When he stopped by "Sesame Street" for the special “Big Bird's Birthday or Let Me Eat Cake” in 1991, he was there to show Elmo all of the wonderful things you could do with a stick. Williams turns the stick into a hockey stick and a baton before losing his composure and walking off camera. The entire time, Elmo looks enthralled … if puppets can look enthralled. He’s definitely paying attention before slumping over at the realization that Williams goofed a line. But the actor comes back to continue the scene before Elmo slinks down inside his box after getting Williams’ name wrong, which causes his human co-star to take his stick and leave.

The little blooper reel is so cute and pure that it makes you feel good for a few minutes. For an additional boost of serotonin, check out this other (perfectly executed) clip about conflict that Williams did with the two-headed monster. He certainly had a way of engaging his audience, so it makes sense that even after all of these years, he's still greatly missed.

Marlon Brando on "The Dick Cavett Show" in 1973.

Marlon Brando made one of the biggest Hollywood comebacks in 1972 after playing the iconic role of Vito Corleone in Francis Ford Coppola’s “The Godfather.” The venerable actor's career had been on a decline for years after a series of flops and increasingly unruly behavior on set.

Brando was a shoo-in for Best Actor at the 1973 Academy Awards, so the actor decided to use the opportunity to make an important point about Native American representation in Hollywood.

Instead of attending the ceremony, he sent Sacheen Littlefeather, a Yaqui and Apache actress and activist, dressed in traditional clothing, to talk about the injustices faced by Native Americans.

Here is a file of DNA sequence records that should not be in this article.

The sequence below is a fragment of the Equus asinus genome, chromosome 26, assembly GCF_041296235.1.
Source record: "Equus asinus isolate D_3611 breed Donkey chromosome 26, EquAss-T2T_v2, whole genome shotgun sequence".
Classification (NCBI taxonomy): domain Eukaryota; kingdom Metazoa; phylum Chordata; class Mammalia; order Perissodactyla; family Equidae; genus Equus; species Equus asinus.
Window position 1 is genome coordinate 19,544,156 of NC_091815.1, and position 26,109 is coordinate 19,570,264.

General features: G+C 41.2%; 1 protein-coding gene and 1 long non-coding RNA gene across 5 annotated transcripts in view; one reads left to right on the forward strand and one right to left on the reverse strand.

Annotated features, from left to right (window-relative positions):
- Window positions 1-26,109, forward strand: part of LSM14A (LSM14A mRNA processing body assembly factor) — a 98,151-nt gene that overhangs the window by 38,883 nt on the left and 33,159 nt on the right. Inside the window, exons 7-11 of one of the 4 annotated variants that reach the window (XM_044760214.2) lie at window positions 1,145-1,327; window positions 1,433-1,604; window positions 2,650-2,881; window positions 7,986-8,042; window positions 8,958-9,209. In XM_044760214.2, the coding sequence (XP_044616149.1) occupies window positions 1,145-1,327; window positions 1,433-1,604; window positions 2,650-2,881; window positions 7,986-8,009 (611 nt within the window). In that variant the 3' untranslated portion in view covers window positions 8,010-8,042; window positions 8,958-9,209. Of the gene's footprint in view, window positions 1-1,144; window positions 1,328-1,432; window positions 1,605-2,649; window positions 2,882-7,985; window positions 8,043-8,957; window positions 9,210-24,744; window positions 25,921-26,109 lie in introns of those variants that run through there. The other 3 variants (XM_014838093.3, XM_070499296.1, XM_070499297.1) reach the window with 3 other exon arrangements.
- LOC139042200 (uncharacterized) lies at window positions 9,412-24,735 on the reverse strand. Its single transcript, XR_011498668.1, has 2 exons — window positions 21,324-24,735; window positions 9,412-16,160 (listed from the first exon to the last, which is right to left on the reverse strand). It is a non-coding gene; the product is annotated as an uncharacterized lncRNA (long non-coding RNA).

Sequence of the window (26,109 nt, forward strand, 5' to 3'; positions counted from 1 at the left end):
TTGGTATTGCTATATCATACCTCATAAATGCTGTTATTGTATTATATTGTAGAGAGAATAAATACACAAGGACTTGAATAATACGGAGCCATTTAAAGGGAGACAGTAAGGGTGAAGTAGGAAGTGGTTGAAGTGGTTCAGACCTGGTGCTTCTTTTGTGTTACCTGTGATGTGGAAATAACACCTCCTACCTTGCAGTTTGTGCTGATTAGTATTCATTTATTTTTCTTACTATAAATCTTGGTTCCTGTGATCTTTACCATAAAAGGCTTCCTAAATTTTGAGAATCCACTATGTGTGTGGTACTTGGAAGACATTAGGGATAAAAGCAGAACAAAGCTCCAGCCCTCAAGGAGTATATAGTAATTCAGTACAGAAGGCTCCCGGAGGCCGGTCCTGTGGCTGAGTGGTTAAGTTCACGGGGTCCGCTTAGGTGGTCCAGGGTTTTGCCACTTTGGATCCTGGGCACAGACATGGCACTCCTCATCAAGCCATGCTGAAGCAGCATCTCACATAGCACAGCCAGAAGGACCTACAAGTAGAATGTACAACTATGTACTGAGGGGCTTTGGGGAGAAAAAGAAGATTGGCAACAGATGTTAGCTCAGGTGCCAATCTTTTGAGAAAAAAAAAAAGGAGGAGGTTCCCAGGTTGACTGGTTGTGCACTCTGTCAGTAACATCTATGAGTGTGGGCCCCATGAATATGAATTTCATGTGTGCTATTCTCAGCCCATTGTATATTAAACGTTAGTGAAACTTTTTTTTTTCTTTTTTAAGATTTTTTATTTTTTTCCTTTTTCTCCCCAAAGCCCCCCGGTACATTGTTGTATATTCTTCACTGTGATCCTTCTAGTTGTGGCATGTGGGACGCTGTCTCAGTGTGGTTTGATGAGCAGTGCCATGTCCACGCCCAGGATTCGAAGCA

She explained that Brando "very regretfully cannot accept this generous award, the reasons for this being … the treatment of American Indians today by the film industry and on television in movie reruns, and also with recent happenings at Wounded Knee."

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The marital bed is a symbol of the intimacy shared between people who’ve decided to be together 'til death they do part. When couples sleep together it’s an expression of their closeness and how they care for one another when they are most vulnerable.

However, for some couples, the marital bed can be a warzone. Throughout the night couples can endure snoring, sleep apnea, the ongoing battle for sheets or circadian rhythms that never seem to sync. If one person likes to fall asleep with the TV on while the other reads a book, it can be impossible to come to an agreement on a good-night routine.

Last week on TODAY, host Carson Daly reminded viewers that he and his wife Siri, a TODAY Food contributor, had a sleep divorce while she was pregnant with their fourth child.